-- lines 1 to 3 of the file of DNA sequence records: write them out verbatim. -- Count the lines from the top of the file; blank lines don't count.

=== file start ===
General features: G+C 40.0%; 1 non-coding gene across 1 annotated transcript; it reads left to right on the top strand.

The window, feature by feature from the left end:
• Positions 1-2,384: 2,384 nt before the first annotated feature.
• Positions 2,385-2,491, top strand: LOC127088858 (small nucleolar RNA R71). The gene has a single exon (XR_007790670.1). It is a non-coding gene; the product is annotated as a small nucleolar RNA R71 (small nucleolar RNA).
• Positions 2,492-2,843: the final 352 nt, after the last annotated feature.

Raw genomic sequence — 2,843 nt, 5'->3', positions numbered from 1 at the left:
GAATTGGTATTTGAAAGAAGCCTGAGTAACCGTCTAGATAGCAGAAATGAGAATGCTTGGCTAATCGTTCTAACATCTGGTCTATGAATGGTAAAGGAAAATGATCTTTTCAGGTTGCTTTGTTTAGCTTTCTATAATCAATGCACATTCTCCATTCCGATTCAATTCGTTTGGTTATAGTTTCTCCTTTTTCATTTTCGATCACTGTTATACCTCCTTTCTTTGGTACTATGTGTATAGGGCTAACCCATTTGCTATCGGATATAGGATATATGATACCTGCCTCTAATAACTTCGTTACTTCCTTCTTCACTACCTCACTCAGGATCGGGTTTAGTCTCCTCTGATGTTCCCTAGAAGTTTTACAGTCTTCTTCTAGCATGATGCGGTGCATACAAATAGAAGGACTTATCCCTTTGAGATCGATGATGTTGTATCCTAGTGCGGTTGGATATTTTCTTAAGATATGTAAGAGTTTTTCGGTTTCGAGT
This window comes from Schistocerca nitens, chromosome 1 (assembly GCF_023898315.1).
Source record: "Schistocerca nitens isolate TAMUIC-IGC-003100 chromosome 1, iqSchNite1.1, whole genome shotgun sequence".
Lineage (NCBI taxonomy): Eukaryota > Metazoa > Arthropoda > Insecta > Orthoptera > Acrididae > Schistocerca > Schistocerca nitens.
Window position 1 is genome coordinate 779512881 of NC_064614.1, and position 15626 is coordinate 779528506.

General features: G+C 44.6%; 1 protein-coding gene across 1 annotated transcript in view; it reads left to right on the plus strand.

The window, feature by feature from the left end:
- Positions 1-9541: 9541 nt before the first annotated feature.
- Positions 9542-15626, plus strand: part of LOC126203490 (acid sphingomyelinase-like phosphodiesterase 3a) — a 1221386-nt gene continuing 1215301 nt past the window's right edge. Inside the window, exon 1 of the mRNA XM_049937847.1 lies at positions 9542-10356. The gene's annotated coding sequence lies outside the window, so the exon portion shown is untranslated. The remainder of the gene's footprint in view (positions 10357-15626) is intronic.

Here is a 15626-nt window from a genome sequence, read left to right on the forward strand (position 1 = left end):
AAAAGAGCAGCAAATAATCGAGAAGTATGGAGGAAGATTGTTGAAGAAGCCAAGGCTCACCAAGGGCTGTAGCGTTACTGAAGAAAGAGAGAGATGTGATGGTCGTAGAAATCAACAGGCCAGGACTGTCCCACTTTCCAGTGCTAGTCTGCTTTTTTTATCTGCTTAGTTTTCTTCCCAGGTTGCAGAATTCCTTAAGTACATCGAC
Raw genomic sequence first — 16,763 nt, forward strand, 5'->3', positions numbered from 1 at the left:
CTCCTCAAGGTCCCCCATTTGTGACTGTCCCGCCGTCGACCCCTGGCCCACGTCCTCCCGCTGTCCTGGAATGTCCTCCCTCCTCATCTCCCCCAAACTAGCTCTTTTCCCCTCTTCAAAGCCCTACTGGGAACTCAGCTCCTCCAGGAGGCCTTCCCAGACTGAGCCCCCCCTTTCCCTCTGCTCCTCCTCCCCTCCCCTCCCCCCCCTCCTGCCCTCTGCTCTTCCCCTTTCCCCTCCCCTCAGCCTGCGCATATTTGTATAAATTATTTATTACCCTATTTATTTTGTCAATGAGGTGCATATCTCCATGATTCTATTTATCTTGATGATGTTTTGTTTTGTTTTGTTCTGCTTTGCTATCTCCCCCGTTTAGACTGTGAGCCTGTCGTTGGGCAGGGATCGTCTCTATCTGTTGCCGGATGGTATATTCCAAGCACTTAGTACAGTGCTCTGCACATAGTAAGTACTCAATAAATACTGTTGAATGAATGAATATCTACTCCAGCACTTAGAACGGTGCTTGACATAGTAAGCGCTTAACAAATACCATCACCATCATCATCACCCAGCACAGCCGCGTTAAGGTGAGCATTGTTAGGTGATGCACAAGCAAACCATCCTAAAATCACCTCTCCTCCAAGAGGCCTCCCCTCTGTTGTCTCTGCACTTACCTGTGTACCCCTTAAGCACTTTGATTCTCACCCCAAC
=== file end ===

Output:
General features: G+C 40.0%; 1 non-coding gene across 1 annotated transcript; it reads left to right on the top strand.

The window, feature by feature from the left end:
• Positions 1-2,384: 2,384 nt before the first annotated feature.